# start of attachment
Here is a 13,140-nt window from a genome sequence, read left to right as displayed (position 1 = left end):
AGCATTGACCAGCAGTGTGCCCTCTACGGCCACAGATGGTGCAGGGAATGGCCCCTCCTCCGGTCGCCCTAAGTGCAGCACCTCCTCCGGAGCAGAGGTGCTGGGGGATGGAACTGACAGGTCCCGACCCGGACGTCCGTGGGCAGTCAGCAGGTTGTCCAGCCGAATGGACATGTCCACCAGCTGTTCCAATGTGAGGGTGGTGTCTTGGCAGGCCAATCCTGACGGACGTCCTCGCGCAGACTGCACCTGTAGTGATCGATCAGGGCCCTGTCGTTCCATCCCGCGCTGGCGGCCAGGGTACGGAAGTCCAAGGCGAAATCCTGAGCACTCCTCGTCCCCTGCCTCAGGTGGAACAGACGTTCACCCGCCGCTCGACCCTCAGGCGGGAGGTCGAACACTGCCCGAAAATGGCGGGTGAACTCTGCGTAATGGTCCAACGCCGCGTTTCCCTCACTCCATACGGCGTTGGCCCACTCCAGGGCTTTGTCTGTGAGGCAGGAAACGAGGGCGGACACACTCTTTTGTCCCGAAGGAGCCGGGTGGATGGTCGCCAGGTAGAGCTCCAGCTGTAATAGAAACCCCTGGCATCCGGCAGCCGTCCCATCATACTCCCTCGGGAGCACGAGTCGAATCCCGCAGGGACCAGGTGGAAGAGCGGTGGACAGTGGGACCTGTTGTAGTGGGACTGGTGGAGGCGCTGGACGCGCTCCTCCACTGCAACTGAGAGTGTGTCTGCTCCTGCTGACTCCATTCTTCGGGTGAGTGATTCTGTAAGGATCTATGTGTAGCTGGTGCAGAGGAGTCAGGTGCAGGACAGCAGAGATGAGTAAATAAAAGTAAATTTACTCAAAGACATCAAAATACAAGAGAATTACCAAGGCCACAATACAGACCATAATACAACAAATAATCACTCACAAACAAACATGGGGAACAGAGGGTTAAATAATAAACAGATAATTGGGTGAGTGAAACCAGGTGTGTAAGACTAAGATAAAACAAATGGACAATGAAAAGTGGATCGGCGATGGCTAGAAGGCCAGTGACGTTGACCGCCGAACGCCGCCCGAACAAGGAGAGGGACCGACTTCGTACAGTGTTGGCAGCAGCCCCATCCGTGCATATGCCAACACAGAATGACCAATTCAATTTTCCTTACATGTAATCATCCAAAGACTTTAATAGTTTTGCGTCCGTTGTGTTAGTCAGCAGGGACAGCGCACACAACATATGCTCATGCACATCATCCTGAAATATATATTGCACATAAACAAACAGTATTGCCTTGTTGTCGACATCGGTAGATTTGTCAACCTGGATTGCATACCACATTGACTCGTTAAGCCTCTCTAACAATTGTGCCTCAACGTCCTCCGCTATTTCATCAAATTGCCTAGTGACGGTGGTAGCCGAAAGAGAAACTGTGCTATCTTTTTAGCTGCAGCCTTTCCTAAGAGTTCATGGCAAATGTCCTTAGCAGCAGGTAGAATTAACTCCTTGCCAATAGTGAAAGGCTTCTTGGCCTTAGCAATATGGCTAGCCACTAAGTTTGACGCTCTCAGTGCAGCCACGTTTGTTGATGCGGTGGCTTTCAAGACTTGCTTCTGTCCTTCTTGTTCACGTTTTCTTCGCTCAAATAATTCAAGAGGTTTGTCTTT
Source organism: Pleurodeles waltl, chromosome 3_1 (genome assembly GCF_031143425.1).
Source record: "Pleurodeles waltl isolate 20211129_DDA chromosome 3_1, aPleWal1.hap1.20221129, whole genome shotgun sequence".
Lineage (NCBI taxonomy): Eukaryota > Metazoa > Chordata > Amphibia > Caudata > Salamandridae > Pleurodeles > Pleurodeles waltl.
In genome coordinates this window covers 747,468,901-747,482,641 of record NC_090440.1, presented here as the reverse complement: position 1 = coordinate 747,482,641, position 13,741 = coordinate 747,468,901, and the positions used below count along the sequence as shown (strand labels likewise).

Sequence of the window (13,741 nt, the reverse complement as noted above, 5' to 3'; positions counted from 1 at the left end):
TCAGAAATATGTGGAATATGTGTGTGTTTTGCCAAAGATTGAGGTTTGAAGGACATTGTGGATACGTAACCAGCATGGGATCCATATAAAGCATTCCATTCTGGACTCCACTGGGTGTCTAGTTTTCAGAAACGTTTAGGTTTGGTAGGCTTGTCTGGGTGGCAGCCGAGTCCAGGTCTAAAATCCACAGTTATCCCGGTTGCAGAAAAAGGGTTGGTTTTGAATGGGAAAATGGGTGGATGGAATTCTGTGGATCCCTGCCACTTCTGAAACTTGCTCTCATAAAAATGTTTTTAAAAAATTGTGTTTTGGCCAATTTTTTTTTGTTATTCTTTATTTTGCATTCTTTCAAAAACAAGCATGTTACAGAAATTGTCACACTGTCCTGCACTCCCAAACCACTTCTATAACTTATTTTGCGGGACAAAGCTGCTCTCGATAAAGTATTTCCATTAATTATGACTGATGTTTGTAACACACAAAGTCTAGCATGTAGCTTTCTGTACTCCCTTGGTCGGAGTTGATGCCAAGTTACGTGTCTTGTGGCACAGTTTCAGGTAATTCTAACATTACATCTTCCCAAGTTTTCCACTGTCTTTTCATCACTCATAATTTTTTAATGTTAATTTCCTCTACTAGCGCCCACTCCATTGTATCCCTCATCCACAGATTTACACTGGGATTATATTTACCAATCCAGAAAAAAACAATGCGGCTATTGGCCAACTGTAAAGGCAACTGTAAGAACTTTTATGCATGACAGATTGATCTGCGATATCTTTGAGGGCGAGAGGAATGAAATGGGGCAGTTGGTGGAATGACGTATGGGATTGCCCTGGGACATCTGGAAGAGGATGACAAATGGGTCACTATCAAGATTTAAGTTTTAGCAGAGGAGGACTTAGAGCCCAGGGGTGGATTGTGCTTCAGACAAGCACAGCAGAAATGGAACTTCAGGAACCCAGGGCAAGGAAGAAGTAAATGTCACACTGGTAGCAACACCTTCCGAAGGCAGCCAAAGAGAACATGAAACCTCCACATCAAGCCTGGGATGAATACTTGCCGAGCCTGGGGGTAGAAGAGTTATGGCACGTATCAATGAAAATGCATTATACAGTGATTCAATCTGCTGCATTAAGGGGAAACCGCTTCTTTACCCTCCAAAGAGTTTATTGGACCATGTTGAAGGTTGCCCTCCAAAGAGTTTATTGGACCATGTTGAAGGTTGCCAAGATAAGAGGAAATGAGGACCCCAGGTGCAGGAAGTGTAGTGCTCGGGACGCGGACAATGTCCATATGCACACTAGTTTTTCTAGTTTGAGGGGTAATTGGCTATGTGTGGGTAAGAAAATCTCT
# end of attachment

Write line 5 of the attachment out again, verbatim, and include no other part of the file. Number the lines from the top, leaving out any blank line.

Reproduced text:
Lineage (NCBI taxonomy): Eukaryota > Metazoa > Chordata > Amphibia > Caudata > Salamandridae > Pleurodeles > Pleurodeles waltl.